Mohammad-Ali Tukdi never set out to emphasize diversity in his real estate firm, but that’s exactly the way things unfolded for this broker/owner of Dash Realty. With agents in Dallas, San Antonio, Houston, Midland-Odessa, and Austin, the brokerage has become known as a welcoming, inclusive place for agents of all ethnic backgrounds, genders, religions, and lifestyle preferences.
Tukdi, who is from Pakistan, is humble about the fact that his brokerage is garnering attention for its diverse ways. “I never had diversity or inclusion in mind when building my company; it really just happened naturally,” says Tukdi, who has more than 180 agents in Texas and is a member of nine local REALTOR® associations.
He’s been active in the Asian Real Estate Association of America (AREAA), for which he served as treasurer at one point. “I think that played a role in getting us to where we are today,” says Tukdi.
If he had to pinpoint the secret to his diverse agent-hiring approach, Tukdi says it would come down to a simple management philosophy: Instead of wanting your agents to be like you, always encourage them to be true to themselves. “I’m open-minded, and I really don’t want my agents to be like me,” says Tukdi. “I’m always here to help them grow and succeed, but ultimately I just want them to be themselves.”
“Looking” Like the Populations We Serve
As the U.S. demographic makeup continues to become more diverse, one would assume that real estate brokerages would be morphing to “look” more like the populations that they serve. According to the latest U.S. Census numbers, for example, the population of Texas is 42% white, 39.4% Hispanic or Latino, 12.7% black or African American, 5% Asian, and 2% two or more races. That means groups considered “minority” populations now combine to total nearly 4.6 million more Texans than the white population of the state.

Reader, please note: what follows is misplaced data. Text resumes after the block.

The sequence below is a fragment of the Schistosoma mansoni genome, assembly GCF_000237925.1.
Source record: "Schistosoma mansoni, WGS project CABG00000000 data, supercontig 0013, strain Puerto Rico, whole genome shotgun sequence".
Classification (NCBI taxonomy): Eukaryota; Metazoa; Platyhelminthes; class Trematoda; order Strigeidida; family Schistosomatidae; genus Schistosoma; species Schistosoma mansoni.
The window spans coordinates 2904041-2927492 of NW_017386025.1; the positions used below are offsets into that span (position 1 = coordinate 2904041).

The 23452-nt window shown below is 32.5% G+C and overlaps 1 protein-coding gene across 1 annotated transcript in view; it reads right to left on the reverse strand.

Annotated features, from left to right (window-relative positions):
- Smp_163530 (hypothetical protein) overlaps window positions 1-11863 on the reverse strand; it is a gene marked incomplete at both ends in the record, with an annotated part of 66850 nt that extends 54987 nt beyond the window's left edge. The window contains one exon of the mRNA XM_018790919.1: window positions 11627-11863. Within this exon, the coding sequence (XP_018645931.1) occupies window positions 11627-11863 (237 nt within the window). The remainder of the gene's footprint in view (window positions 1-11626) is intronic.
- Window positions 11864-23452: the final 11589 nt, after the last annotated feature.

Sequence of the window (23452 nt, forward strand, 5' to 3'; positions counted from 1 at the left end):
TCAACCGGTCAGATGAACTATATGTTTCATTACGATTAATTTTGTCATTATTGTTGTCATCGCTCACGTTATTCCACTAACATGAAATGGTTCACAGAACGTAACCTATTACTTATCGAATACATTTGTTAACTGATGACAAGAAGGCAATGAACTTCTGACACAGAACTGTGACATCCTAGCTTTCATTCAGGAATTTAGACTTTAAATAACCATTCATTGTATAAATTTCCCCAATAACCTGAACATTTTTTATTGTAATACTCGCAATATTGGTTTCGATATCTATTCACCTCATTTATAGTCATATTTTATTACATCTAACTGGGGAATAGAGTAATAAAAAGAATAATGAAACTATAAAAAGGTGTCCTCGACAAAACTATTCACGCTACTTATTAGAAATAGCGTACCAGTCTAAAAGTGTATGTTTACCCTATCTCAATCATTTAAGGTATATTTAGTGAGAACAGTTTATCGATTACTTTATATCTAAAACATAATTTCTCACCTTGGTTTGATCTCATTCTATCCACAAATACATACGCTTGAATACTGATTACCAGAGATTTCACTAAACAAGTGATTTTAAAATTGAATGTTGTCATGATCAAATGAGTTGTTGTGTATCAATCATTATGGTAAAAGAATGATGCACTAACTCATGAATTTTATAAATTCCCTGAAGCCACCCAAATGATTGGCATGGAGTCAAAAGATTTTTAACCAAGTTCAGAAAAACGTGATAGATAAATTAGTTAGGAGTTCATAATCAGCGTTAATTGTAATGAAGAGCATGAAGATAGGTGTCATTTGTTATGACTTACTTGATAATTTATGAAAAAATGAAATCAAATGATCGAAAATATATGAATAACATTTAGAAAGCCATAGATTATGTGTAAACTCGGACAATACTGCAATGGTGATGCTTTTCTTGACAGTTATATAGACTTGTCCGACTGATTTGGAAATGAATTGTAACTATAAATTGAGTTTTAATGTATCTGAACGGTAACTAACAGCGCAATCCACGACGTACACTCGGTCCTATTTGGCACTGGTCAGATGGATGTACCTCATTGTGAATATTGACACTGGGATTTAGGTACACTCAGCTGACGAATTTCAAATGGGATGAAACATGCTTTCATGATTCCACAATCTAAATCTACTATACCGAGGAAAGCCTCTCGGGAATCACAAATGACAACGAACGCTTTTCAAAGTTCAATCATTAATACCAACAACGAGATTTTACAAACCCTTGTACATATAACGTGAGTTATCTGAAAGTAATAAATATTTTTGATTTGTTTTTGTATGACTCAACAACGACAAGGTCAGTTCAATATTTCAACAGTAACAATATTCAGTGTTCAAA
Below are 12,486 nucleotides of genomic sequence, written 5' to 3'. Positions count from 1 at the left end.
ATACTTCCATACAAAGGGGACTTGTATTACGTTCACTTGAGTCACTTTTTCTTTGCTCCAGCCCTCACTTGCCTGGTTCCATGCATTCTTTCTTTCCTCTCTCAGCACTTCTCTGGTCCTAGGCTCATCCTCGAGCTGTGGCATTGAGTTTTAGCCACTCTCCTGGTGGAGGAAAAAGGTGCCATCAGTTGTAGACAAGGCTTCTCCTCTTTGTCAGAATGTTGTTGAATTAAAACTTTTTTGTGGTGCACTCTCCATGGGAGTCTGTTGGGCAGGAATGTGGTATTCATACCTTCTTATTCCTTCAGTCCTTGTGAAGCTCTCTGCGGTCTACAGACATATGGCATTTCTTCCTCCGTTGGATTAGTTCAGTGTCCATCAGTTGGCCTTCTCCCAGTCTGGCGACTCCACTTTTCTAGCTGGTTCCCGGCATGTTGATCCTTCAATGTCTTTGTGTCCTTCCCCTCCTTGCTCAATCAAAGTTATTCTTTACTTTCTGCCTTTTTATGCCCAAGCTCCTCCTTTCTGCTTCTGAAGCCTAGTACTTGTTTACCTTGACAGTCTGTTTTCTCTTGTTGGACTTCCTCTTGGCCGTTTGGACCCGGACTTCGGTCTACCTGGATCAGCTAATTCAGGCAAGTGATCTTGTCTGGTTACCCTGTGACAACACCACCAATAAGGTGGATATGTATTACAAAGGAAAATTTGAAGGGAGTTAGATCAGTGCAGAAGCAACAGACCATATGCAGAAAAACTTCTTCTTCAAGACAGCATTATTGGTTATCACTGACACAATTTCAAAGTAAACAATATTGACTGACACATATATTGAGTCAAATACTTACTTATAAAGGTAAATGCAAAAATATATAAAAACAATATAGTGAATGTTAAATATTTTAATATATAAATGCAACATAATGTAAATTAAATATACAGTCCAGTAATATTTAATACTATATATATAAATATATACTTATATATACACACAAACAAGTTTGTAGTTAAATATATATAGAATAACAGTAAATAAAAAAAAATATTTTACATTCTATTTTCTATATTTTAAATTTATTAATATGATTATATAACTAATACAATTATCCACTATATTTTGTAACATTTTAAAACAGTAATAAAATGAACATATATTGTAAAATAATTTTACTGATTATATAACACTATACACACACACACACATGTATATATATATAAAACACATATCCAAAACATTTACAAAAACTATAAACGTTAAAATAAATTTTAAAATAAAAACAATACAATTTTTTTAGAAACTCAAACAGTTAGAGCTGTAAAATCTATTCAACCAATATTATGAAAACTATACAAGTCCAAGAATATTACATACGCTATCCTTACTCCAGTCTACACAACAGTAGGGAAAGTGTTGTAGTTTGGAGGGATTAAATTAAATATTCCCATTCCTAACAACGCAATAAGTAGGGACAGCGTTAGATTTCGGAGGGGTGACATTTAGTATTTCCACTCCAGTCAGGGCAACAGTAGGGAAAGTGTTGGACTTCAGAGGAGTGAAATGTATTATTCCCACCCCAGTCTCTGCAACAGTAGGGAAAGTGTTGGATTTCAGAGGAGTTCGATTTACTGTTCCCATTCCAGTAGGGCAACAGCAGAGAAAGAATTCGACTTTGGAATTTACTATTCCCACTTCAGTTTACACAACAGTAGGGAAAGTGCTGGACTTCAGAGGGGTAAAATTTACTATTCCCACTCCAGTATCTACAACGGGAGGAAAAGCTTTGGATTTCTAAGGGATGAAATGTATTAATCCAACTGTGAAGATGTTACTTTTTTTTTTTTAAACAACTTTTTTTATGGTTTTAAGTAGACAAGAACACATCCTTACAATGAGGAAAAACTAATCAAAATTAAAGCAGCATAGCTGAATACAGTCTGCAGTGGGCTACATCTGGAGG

That’s something that Texas brokers should pay attention to, says Socar Chatmon-Thomas, broker/owner of Elegant Estates by Auction in Austin and an At Home with Diversity (AHWD) instructor. “The world is not all white, and the world is not all black,” she says. “As a nation, a state, and an industry, it’s time we realize that the world is more brown than anything else. But real estate isn’t—if it were, we wouldn’t be having these conversations.”
Calling Texas a “majority-minority state,” Chatmon-Thomas says the tides are slowly changing as more brokers integrate diversity and inclusion initiatives into their recruiting practices. In many cases, however, she says those efforts don’t have a strong effort or commitment behind them.
“I don’t think the brokerages are actively recruiting people of color, or going into high schools and telling 18-year-olds, ‘Hey, guess what? Want to make some money? How about going to real estate school, becoming somebody’s apprentice or assistant, and then branching out on your own?’” Chatmon-Thomas says. “In most cases, the thought doesn’t even cross an agent’s or broker’s mind that they’re in an office where there are no people of color.”
When Tukdi got into real estate in 2007, the market was in a pretty shaky place. Not really wanting to work on commission, he says he got his real estate license anyway and decided to give the business a shot. “I was broke at the time, and this was one of the few businesses you could start with zero investment,” Tukdi recalls. “I needed to feed my family, so I basically had to make this work.”
Tukdi worked on his own as an apartment locator for two years, then got his broker’s license in 2009 and opened his own company. “I had no agents; I just rented some space and started my business,” he says. Having endured his fair share of struggles—both financially and in life—Tukdi says when he started building his team, he immediately gravitated to individuals who were hard workers but were dealing with challenges and needed help building their businesses.